Technical Approaches

This section is in preliminary draft form, and is publicly available with the understanding that it is not an official representation of the MMI position. This preamble will be removed once the document has been internally reviewed.   Ed.—2008.09.25

What technical approaches are available to track the necessary information for satisfying community issues?  There are several fundamental capabilities that are required: metadata collection and management, automated metadata generation and tracking, embedding metadata in served ontologies, and presenting metadata on the web.

By defining best practices, even if they are not yet implemented by many (or any) organizations, we can encourage the rapid development of more mature and community-centric repositories.

Metadata Collection and Management

Metadata must be collected at the appropriate moments in the vocabulary's life cycle. For vocabularies created and managed elsewhere, this typically means when the vocabulary is first submitted (registered) in the ontology registry. It is important to collect from the submitter everything he or she (or it, for automated submissions) knows about the original of the ontology.

Once collected, the information must be maintained (persisted) by the registry, so information does not have to be re-entered. It must be manageable by the appropriate entities (the registry manager, and/or the vocabulary originator) with easily-used processes.

Automated Metadata Generation and Tracking

A second opportunity to collect metadata is whenever a source vocabulary is updated in the registry. A number of automated metadata items, including particular the time of update, provide critical context for users of the ontology.

Metadata about the ontology can also be automatically generated by the ontology registry/repository, from two sources: the source vocabulary or ontology itself (and the derived ontology in the repository), and the transaction information maintained by the system serving the ontologies. All transactions of an ontology, from searches and views to mappings and updates, provide a rich metadata legacy that can be used in the future.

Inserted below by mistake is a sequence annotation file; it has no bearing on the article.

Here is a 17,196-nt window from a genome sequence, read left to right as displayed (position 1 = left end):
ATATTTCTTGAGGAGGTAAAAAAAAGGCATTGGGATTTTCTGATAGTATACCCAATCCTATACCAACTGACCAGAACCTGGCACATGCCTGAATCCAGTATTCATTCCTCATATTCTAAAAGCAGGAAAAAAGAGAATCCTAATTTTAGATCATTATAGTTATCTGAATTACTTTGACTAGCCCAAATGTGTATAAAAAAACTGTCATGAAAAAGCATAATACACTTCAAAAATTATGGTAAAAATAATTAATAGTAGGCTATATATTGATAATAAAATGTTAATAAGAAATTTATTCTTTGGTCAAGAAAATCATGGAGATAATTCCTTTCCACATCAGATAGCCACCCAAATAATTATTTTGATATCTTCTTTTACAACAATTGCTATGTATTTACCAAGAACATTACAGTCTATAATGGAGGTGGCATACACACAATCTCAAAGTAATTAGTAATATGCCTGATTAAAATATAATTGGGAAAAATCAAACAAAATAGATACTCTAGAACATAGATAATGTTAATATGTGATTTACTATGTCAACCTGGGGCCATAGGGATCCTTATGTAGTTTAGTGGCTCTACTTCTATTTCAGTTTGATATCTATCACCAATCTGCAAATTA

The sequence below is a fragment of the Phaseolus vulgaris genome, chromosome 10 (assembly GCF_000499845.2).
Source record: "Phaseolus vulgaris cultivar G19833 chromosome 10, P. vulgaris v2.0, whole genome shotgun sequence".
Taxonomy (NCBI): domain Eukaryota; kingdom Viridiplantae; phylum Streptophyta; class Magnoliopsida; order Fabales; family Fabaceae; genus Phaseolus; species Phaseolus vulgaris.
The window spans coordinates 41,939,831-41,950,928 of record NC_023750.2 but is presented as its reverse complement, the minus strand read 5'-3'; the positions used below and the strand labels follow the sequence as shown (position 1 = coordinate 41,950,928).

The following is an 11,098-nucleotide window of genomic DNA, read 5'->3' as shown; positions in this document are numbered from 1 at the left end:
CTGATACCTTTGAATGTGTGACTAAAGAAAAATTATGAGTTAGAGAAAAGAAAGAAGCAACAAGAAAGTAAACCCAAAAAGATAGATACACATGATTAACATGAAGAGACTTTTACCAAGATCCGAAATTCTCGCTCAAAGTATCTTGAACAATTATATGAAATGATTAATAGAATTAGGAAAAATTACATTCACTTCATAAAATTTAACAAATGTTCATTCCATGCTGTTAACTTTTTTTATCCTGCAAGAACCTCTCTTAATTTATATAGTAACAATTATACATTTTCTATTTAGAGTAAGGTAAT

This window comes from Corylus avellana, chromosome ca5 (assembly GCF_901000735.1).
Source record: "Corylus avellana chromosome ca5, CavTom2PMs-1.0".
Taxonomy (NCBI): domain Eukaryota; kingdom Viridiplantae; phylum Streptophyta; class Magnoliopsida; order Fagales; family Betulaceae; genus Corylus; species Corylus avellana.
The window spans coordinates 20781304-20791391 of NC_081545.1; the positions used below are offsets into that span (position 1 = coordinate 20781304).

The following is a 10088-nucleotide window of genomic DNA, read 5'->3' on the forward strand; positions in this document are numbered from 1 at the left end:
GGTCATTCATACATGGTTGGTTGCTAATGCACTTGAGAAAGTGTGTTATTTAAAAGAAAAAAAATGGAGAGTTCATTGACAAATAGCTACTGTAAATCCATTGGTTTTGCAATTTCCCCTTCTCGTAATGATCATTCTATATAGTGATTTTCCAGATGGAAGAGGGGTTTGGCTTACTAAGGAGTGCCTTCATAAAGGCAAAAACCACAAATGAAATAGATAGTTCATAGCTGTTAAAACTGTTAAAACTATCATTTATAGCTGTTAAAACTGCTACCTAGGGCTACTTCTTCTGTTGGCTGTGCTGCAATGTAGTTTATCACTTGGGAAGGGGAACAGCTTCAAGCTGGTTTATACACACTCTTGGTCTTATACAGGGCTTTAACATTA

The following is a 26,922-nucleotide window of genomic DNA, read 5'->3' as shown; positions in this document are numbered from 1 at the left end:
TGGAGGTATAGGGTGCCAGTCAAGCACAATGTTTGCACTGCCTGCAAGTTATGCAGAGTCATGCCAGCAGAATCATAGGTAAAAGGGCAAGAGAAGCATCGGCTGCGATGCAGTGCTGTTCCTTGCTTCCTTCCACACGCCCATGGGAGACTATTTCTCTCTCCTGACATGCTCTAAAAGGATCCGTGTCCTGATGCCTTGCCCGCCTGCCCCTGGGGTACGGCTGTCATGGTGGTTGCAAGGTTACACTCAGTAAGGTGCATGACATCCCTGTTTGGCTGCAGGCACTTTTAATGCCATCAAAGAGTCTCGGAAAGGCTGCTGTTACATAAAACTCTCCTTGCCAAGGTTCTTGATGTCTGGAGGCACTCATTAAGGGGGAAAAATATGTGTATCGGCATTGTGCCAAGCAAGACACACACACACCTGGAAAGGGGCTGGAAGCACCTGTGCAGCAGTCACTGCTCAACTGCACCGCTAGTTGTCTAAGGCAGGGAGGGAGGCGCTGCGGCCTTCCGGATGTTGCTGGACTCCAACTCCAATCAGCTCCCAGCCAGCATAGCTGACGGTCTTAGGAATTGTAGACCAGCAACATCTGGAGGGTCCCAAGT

Many user roles, from ontology users to community ontology developers and semantic analysts, have a strong interest in access to the maximum possible amount of metadata about the ontologies. The recommendation to the ontology provider is to be as complete as possible when designing their automated metadata generation capabilities.

Embedded Metadata in Served Ontologies

To the extent metadata captures a stable, publicly representable fact about an ontology, it should be included as a set of elements in the served ontology. Other ontology engines can use this metadata in many ways, and can re-present it to other users of the ontology, maintaining a provenance chain back to the original provider.

OWL and RDF include standard ways to represent metadata within the file format, and this should be adopted by the ontology provider. At the application level, the Ontology Metadata Vocabulary project has produced a standard model of metadata that is important to include in every ontology.

For community vocabularies, MMI is recommending a more complete set of metadata related to community vocabulary representation issues discussed in this text. MMI presents an initial version of it on the MMI web site.

Presentation of Metadata on the Web

Finally, as mentioned earlier, it is important to visually present a representation of the source of an ontology whenever the ontology, or a significant item from it, is visually presented. The source must be presented professionally and attractively on the page, with appropriate highlighting to give a high level of recognition.